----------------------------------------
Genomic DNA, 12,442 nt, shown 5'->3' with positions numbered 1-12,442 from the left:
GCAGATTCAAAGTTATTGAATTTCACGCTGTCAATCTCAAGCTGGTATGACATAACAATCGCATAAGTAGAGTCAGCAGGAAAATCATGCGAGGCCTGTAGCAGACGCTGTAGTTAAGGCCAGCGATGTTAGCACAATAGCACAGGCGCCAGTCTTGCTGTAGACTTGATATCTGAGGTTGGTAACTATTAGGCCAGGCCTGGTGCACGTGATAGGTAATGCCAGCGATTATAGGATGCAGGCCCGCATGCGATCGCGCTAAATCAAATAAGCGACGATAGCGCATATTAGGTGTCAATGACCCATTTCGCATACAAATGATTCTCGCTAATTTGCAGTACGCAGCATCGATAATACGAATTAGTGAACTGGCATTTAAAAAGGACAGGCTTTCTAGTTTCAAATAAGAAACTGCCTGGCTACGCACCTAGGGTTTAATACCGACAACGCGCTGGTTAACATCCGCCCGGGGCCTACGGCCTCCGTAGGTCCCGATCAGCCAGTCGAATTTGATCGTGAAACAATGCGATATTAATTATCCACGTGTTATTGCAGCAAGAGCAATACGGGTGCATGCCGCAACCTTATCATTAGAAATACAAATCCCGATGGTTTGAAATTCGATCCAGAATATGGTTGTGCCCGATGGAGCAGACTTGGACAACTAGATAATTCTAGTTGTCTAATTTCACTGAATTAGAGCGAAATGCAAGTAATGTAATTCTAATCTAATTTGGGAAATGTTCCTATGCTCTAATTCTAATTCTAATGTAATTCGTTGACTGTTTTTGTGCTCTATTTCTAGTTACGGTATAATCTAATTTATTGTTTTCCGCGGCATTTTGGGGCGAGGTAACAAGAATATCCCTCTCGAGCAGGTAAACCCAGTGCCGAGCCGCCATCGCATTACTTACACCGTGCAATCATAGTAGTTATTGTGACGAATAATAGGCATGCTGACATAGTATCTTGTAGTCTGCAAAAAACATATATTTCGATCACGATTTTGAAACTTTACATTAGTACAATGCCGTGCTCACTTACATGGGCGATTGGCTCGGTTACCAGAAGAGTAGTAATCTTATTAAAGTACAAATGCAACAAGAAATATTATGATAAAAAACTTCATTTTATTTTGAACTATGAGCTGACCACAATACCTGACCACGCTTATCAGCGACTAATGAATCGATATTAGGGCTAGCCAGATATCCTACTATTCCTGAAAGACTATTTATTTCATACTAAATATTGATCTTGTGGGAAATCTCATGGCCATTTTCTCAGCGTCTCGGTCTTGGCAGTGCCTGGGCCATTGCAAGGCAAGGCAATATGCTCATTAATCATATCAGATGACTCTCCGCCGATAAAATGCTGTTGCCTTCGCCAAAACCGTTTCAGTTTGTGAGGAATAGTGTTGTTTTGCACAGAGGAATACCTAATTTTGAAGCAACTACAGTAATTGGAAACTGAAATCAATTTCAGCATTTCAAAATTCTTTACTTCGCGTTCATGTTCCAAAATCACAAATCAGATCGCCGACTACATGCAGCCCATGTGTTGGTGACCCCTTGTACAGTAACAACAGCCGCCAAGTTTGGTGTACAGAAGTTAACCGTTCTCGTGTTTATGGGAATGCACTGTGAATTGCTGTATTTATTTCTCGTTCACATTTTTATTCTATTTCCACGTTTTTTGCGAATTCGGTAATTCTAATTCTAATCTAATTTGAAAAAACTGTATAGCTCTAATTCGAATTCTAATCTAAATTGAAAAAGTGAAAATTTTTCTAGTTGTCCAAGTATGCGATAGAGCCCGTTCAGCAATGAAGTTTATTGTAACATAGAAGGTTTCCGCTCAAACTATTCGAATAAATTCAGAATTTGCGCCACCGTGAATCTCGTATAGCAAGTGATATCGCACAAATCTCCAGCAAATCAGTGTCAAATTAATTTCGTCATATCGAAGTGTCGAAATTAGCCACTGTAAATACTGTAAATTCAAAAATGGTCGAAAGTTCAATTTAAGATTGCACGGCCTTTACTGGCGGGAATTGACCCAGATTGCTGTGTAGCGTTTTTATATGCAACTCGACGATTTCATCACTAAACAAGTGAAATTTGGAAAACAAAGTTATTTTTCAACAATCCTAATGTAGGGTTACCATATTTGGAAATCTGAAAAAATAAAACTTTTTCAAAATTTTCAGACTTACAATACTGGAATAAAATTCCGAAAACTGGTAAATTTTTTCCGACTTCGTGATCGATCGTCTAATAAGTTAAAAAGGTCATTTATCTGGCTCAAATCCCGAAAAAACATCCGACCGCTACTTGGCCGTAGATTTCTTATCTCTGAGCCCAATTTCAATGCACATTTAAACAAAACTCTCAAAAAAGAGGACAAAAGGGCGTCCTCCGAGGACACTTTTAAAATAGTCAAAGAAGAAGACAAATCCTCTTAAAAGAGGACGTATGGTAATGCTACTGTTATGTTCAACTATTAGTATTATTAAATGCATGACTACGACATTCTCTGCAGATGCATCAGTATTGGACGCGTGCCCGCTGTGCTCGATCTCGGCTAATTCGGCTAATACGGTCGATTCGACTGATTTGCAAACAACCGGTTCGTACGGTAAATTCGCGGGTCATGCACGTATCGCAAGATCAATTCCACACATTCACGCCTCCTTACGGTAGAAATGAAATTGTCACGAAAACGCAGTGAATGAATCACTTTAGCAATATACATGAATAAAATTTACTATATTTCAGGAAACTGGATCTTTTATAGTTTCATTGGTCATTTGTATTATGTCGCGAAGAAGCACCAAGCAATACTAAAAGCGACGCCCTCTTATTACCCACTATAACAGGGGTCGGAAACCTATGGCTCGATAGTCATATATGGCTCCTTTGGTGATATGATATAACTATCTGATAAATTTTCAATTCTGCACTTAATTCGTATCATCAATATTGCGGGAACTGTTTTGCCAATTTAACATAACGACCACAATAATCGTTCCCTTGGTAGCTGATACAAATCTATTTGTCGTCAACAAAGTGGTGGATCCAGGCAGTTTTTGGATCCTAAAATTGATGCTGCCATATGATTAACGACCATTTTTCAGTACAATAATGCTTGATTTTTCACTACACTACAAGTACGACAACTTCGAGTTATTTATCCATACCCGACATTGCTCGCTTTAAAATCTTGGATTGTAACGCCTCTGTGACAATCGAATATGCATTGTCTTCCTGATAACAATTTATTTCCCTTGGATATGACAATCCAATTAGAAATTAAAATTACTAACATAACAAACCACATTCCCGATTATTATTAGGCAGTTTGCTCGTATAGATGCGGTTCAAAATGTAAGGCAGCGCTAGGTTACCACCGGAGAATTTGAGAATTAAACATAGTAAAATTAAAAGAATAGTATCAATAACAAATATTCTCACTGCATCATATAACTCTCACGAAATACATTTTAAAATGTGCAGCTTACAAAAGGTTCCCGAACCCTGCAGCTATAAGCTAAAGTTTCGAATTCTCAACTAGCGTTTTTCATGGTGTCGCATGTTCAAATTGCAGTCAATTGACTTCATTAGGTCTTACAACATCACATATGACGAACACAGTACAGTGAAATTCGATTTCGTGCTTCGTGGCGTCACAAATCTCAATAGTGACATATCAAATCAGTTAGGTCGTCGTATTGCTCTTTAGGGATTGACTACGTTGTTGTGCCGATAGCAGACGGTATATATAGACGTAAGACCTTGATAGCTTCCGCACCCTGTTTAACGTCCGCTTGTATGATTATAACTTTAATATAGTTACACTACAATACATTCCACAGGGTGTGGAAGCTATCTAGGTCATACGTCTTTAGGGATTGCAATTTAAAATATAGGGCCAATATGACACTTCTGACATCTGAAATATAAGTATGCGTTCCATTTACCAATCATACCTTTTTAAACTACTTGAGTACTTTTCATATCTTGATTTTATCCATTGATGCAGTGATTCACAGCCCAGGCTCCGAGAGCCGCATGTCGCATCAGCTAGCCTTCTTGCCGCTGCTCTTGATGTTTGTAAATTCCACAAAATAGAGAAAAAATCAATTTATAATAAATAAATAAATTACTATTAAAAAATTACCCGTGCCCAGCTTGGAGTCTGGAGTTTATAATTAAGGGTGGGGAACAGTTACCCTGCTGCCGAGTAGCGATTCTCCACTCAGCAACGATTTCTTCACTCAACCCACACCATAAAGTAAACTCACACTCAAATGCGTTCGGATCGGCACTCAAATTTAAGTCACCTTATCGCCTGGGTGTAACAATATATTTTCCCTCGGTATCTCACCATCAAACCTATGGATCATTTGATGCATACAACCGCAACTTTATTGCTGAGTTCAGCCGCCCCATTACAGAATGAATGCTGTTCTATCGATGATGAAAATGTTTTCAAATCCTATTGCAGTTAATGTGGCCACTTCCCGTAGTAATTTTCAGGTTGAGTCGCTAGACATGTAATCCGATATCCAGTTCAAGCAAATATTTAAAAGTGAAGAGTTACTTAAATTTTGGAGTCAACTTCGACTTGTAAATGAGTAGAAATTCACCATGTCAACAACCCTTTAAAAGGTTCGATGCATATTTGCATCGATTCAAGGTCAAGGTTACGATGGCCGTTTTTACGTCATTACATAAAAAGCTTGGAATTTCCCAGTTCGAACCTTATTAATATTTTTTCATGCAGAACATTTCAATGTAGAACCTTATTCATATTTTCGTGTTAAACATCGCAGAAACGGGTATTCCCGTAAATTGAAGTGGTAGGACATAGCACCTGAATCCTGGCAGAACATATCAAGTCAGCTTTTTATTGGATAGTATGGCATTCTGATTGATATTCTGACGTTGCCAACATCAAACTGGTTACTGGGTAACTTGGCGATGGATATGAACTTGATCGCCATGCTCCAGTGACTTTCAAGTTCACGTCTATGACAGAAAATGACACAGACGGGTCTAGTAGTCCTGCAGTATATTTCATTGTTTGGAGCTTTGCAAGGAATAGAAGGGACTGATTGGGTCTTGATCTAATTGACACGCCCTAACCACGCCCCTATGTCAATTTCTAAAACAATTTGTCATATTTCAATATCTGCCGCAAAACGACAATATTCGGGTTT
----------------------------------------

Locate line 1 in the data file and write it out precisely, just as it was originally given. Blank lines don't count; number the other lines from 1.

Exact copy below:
Genomic DNA, 12,442 nt, shown 5'->3' with positions numbered 1-12,442 from the left: